28. John in L.A. on July 18th, 2006 6:31 pm

    Trading for Soriano is a HORRIBLE idea.

    He’s a right-handed power hitter, they come here and fail.

    He’s an NL power hitter, they come here and fail.

    He’s a LF/DH, a postion we don’t need. And bad at LF, to boot, which we also don’t need in SafeCo.

    He’s a rent-a-player.

    We’d have to give up SERIOUS talent. Three players. We cannot afford that. At all. You want to lose Clement AND Jones?

    One of the worst ideas I’ve heard connected with the Ms.

    Just an awful, awful idea.

  29. Jeremy on July 18th, 2006 6:45 pm

    While I don’t think that Soriano is a great fit for OUR team, he’ll be a nice player for SOME team. I remember a few years ago when Soriano was a minor league player and the SABR community called him an overrated bum and said D’Angelo Jiminez would be a much better major league prospect.

    Soriano is a nice player even though he doesn’t fit the SABR paradigm.

  30. The Ancient Mariner on July 18th, 2006 10:49 pm

    The problem wasn’t so much the paradigm — the problem, it appears, was that Jimenez had serious character/personality issues.

  31. Dave on July 19th, 2006 6:57 am

    While I don’t think that Soriano is a great fit for OUR team, he’ll be a nice player for SOME team. I remember a few years ago when Soriano was a minor league player and the SABR community called him an overrated bum and said D’Angelo Jiminez would be a much better major league prospect.

    The SABR community, for the most part, sucks at prospect analysis.

    They’re pretty good at major league analysis, though, and Soriano has had more than enough years to show that he’s not a great player.

  32. jeff angus on July 19th, 2006 11:48 am

    I’ll disagree with Dave a little about Soriano. IN THE RIGHT CONTEXT, he can be a great addition to a team. In no context would he fall farther short than here.

    We need a power lefty or a hiter with tons of patience or both. A-Sorry has neither.

    Moreover, he has no proven record at the Mariners’ field. While it’s CONCEPTUALLY obvious A-Sorry’s aptitudes don’t work well in The Clam, the hard record is worse: In his last 88 plate appearances here, he’s been 190/270/305 while his overall road mark has been 260/305/465. One could choose to dispute either, but disputing both at the same time is Russian Roulette With Five Bullets (might survive, but don’t bet on it and why even play?).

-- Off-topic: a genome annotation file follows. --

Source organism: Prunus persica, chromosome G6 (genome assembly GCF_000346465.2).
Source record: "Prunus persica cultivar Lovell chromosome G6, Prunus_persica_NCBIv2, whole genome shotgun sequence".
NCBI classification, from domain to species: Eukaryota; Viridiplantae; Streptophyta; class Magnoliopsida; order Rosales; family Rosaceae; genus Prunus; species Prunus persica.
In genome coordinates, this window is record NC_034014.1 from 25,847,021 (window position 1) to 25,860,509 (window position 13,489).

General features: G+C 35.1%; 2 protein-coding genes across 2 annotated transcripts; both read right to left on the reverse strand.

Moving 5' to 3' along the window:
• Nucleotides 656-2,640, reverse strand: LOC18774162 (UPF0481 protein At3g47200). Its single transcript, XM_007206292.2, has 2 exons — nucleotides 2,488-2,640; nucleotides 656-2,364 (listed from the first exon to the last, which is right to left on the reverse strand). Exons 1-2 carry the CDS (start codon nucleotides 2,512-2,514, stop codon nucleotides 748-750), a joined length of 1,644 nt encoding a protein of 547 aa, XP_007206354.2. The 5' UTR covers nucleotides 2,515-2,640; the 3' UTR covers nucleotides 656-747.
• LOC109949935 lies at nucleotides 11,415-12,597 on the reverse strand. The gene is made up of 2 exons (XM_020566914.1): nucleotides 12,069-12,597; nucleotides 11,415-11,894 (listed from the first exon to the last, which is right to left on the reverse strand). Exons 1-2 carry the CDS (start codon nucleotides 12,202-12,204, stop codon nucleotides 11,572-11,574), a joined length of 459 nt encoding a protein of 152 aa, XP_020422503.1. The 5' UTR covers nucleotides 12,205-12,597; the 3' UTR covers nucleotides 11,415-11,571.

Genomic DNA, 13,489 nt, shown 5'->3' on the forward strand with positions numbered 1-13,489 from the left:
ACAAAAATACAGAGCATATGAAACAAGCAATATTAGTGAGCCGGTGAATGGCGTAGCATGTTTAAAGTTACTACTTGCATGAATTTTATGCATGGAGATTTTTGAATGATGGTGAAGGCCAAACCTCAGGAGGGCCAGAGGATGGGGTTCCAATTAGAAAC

Why add ANY undisciplined RH slugger when you already have too much of that and play in a park that rewards LH pull hitters and you don’t really have a bunch of ’em?

  33. Dave on July 19th, 2006 1:27 pm

    I’ll disagree with Dave a little about Soriano. IN THE RIGHT CONTEXT, he can be a great addition to a team. In no context would he fall farther short than here.

    I’m not sure what context could defend the acquisition of a poor defensive left fielder who posts an .850 OPS and commands two top prospects and $12 million per year.

    I’m not arguing Soriano’s not a valuable player. I’m arguing that the cost, both in talent to acquire and to pay his salary, far exceeds his value. It’s like paying $40,000 to drive around in a Ford Focus. A car might be valuable to you if you don’t have one, but you should still never spend $40,000 on a focus.

  34. Jed C on July 19th, 2006 3:05 pm

    Did anyone see the Josh Beckett signing? His ERA is 5+ this year, although his k/BB ratio is similar to Meche’s. He got a 3 year deal with a 4th year possible if he meets incentives. I know his ceiling is higher than Meche, but I’ll bet this is the type of deal Gil will look for.

    Also, Castilla was dropped by San Diego. Any chance they would trade for Beltre? We’d probably have to pick up some $$, but for the right guys it could work.